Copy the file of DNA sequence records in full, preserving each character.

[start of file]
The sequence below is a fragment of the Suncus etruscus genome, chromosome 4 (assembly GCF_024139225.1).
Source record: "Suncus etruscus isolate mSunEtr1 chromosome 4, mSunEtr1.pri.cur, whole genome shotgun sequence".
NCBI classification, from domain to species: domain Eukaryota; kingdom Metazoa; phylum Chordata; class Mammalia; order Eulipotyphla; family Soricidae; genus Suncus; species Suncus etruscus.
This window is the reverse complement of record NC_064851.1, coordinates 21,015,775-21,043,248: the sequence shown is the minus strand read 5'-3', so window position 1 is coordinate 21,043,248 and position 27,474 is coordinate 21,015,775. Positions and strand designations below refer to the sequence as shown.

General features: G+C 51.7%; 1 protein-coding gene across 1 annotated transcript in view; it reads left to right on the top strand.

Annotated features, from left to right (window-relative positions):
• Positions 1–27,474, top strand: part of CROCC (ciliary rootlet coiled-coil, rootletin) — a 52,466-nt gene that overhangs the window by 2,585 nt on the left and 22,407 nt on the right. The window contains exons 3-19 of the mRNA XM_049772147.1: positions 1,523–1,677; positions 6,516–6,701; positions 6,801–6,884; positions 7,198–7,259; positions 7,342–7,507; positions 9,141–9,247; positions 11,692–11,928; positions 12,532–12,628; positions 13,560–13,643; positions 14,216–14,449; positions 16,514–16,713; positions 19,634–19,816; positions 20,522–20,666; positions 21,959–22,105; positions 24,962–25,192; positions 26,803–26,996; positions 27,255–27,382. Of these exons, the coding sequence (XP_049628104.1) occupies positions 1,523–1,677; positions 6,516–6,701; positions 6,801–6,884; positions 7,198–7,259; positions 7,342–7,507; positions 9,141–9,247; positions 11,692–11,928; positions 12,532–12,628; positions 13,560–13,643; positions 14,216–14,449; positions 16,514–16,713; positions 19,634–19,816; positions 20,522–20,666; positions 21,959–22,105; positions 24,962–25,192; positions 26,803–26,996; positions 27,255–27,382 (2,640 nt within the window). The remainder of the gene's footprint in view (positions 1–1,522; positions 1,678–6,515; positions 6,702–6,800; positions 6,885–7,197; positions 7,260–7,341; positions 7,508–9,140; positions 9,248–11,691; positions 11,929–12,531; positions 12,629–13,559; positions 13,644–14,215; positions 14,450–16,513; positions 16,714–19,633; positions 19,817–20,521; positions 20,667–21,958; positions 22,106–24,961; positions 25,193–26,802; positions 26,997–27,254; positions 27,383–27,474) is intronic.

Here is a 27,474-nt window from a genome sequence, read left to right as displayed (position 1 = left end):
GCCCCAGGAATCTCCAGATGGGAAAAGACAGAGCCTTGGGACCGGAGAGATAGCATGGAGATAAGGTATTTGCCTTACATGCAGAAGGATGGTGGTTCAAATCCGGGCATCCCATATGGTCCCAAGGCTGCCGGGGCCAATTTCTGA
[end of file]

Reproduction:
The sequence below is a fragment of the Suncus etruscus genome, chromosome 4 (assembly GCF_024139225.1).
Source record: "Suncus etruscus isolate mSunEtr1 chromosome 4, mSunEtr1.pri.cur, whole genome shotgun sequence".
NCBI classification, from domain to species: domain Eukaryota; kingdom Metazoa; phylum Chordata; class Mammalia; order Eulipotyphla; family Soricidae; genus Suncus; species Suncus etruscus.
This window is the reverse complement of record NC_064851.1, coordinates 21,015,775-21,043,248: the sequence shown is the minus strand read 5'-3', so window position 1 is coordinate 21,043,248 and position 27,474 is coordinate 21,015,775. Positions and strand designations below refer to the sequence as shown.

General features: G+C 51.7%; 1 protein-coding gene across 1 annotated transcript in view; it reads left to right on the top strand.

Annotated features, from left to right (window-relative positions):
• Positions 1–27,474, top strand: part of CROCC (ciliary rootlet coiled-coil, rootletin) — a 52,466-nt gene that overhangs the window by 2,585 nt on the left and 22,407 nt on the right. The window contains exons 3-19 of the mRNA XM_049772147.1: positions 1,523–1,677; positions 6,516–6,701; positions 6,801–6,884; positions 7,198–7,259; positions 7,342–7,507; positions 9,141–9,247; positions 11,692–11,928; positions 12,532–12,628; positions 13,560–13,643; positions 14,216–14,449; positions 16,514–16,713; positions 19,634–19,816; positions 20,522–20,666; positions 21,959–22,105; positions 24,962–25,192; positions 26,803–26,996; positions 27,255–27,382. Of these exons, the coding sequence (XP_049628104.1) occupies positions 1,523–1,677; positions 6,516–6,701; positions 6,801–6,884; positions 7,198–7,259; positions 7,342–7,507; positions 9,141–9,247; positions 11,692–11,928; positions 12,532–12,628; positions 13,560–13,643; positions 14,216–14,449; positions 16,514–16,713; positions 19,634–19,816; positions 20,522–20,666; positions 21,959–22,105; positions 24,962–25,192; positions 26,803–26,996; positions 27,255–27,382 (2,640 nt within the window). The remainder of the gene's footprint in view (positions 1–1,522; positions 1,678–6,515; positions 6,702–6,800; positions 6,885–7,197; positions 7,260–7,341; positions 7,508–9,140; positions 9,248–11,691; positions 11,929–12,531; positions 12,629–13,559; positions 13,644–14,215; positions 14,450–16,513; positions 16,714–19,633; positions 19,817–20,521; positions 20,667–21,958; positions 22,106–24,961; positions 25,193–26,802; positions 26,997–27,254; positions 27,383–27,474) is intronic.

Here is a 27,474-nt window from a genome sequence, read left to right as displayed (position 1 = left end):
GCCCCAGGAATCTCCAGATGGGAAAAGACAGAGCCTTGGGACCGGAGAGATAGCATGGAGATAAGGTATTTGCCTTACATGCAGAAGGATGGTGGTTCAAATCCGGGCATCCCATATGGTCCCAAGGCTGCCGGGGCCAATTTCTGA